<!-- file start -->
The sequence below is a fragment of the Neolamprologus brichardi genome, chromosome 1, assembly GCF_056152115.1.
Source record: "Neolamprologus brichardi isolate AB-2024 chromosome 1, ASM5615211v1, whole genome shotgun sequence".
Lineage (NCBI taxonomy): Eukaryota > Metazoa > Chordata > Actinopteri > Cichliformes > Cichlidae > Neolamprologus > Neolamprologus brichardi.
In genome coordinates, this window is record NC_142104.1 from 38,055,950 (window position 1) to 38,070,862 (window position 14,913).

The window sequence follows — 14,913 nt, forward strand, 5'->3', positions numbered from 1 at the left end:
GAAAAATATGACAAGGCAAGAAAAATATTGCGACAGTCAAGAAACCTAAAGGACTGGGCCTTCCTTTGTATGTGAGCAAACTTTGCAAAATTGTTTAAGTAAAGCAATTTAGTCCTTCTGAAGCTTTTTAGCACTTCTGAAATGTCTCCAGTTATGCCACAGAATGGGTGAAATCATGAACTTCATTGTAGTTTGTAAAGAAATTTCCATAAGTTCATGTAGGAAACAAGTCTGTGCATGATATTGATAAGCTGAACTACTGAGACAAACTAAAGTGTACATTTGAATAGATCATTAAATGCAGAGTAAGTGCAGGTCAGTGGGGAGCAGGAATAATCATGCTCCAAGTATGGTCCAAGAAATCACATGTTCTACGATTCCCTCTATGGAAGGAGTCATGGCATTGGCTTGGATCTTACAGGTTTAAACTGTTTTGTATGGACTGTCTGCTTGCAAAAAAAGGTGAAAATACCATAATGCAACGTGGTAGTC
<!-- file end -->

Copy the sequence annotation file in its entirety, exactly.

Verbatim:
The sequence below is a fragment of the Neolamprologus brichardi genome, chromosome 1, assembly GCF_056152115.1.
Source record: "Neolamprologus brichardi isolate AB-2024 chromosome 1, ASM5615211v1, whole genome shotgun sequence".
Lineage (NCBI taxonomy): Eukaryota > Metazoa > Chordata > Actinopteri > Cichliformes > Cichlidae > Neolamprologus > Neolamprologus brichardi.
In genome coordinates, this window is record NC_142104.1 from 38,055,950 (window position 1) to 38,070,862 (window position 14,913).

The window sequence follows — 14,913 nt, forward strand, 5'->3', positions numbered from 1 at the left end:
GAAAAATATGACAAGGCAAGAAAAATATTGCGACAGTCAAGAAACCTAAAGGACTGGGCCTTCCTTTGTATGTGAGCAAACTTTGCAAAATTGTTTAAGTAAAGCAATTTAGTCCTTCTGAAGCTTTTTAGCACTTCTGAAATGTCTCCAGTTATGCCACAGAATGGGTGAAATCATGAACTTCATTGTAGTTTGTAAAGAAATTTCCATAAGTTCATGTAGGAAACAAGTCTGTGCATGATATTGATAAGCTGAACTACTGAGACAAACTAAAGTGTACATTTGAATAGATCATTAAATGCAGAGTAAGTGCAGGTCAGTGGGGAGCAGGAATAATCATGCTCCAAGTATGGTCCAAGAAATCACATGTTCTACGATTCCCTCTATGGAAGGAGTCATGGCATTGGCTTGGATCTTACAGGTTTAAACTGTTTTGTATGGACTGTCTGCTTGCAAAAAAAGGTGAAAATACCATAATGCAACGTGGTAGTC